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Turkey 'will not leave' Syria until elections held, Erdogan says Open in fullscreen

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Turkey 'will not leave' Syria until elections held, Erdogan says

Turkish troops have a significant presence in the northwest and eastern regions of Syria [Getty]

Date of publication: 5 October, 2018

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President Erdogan's comments follow the Syrian foreign minister demanding foreign troops "leave immediately".
Turkish president Recep Tayyip Erdogan said troops will stay in Syria until the Syrian people hold elections.

"Whenever the Syrian people hold an election, we will leave Syria to its owners after they hold their elections," Erdogan said at a forum in Istanbul on Thursday.

Last month, Syrian regime ally Russia and rebel backer Turkey announced a deal to impose a demilitarised zone in rebel-held Idlib, potentially averting a full-scale regime assault on the northwestern province.

Turkey also has a significant presence in the northwest Afrin region and further east, around Jarablus, where it fought to oust Kurdish YPG forces, which Ankara considers a terrorist organisation. Last week Erdogan suggested expanding Turkey's military presence further by creating "secure zones" east of the Euphrates river.

Erdogan also said on Thursday that Turkey is not experiencing difficulty in convening talks with radical groups in Idlib, the last major rebel-held bastion outside Syrian President Bashar al-Assad's control.

Hayat Tahrir al-Sham, which includes the al Qaeda-linked group formerly known as Nusra Front, is the most powerful jihadist alliance in Idlib, which Turkey designated a terrorist organisation in August, matching a decision by the United Nations in June.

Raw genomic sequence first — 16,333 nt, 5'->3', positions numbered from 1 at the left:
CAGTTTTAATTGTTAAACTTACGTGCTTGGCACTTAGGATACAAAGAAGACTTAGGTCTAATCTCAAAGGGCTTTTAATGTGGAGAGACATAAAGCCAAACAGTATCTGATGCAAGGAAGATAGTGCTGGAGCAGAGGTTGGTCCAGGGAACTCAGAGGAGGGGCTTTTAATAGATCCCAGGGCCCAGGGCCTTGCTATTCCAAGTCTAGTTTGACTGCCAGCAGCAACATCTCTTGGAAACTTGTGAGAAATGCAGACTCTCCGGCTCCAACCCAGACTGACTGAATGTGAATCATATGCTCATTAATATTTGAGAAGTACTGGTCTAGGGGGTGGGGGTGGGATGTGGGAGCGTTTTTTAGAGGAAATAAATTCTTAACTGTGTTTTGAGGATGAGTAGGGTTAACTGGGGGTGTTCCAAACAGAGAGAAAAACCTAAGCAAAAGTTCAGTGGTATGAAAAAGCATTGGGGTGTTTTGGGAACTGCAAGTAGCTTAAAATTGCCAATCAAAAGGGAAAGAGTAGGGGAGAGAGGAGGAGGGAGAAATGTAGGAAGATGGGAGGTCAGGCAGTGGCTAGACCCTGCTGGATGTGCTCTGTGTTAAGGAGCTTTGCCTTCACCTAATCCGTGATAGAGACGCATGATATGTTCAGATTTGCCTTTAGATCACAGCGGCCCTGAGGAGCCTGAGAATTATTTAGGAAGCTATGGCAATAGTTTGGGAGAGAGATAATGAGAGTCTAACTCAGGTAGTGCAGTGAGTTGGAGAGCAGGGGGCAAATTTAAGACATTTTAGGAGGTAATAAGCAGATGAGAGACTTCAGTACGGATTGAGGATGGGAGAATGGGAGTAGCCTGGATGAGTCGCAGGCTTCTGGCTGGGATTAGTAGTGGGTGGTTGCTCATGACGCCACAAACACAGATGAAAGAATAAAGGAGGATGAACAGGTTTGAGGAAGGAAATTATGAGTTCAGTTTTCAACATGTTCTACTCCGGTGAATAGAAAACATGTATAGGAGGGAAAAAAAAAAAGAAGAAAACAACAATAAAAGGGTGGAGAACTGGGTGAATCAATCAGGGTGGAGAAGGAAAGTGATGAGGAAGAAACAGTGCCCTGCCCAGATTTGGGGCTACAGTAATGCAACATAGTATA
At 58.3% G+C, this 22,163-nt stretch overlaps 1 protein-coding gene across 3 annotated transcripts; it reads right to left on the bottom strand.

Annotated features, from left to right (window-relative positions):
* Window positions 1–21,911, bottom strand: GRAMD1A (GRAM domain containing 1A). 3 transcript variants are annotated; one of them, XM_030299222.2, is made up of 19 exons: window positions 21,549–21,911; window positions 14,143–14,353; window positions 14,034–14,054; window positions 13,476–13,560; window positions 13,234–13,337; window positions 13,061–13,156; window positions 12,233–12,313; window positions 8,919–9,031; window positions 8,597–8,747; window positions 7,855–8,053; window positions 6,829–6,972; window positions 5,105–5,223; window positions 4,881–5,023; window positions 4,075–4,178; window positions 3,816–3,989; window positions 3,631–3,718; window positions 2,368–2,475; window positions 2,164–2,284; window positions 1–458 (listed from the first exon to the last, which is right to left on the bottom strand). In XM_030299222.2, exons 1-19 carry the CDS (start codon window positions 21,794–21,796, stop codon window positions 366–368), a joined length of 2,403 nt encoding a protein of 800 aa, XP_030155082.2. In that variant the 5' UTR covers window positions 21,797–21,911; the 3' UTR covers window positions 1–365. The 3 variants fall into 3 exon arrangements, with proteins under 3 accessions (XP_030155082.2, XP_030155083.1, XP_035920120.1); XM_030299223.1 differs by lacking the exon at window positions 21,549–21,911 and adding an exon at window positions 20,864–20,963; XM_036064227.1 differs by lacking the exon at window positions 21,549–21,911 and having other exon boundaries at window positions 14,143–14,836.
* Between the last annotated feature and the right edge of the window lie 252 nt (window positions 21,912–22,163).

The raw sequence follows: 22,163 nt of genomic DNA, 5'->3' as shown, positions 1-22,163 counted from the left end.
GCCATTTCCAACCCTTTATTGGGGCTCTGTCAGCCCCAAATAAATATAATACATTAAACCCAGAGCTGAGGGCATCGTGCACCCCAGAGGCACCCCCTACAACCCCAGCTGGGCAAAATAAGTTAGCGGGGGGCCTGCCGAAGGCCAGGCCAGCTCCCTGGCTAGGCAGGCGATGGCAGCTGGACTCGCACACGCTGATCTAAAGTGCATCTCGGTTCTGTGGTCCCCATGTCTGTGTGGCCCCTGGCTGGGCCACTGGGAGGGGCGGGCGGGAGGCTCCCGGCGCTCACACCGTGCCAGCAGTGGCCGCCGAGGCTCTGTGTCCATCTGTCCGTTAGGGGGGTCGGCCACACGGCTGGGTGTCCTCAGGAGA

Under the agreement reached by Erdogan and Russian President Vladimir Putin in a summit in Sochi, all factions in the planned buffer zone must hand over their heavy weapons by 10 October and radical groups must withdraw by 15 October.

On Thursday, Erdogan said that in addition to 12 observation points hosted by Turkey in the area, Russia has 10 observation points and Iran has six.

"Securing this corridor means securing Idlib," he said. "And we have started fortifying our observation posts."

On Wednesday, Turkey's parliament voted to extend by another year a mandate that allows the military to intervene in Iraq and Syria when faced with national security threats, including to battle Kurdish rebels, Islamic State group militants and other groups that Turkey views as terrorists.

It follows Syria's foreign minister on Saturday denouncing US, French and Turkish forces operating in his country as "occupying forces" and demanding that they leave immediately.

More than 360,000 people have died and millions displaced from their homes since the regime responded to anti-Assad protests in 2011 with brutal repression.

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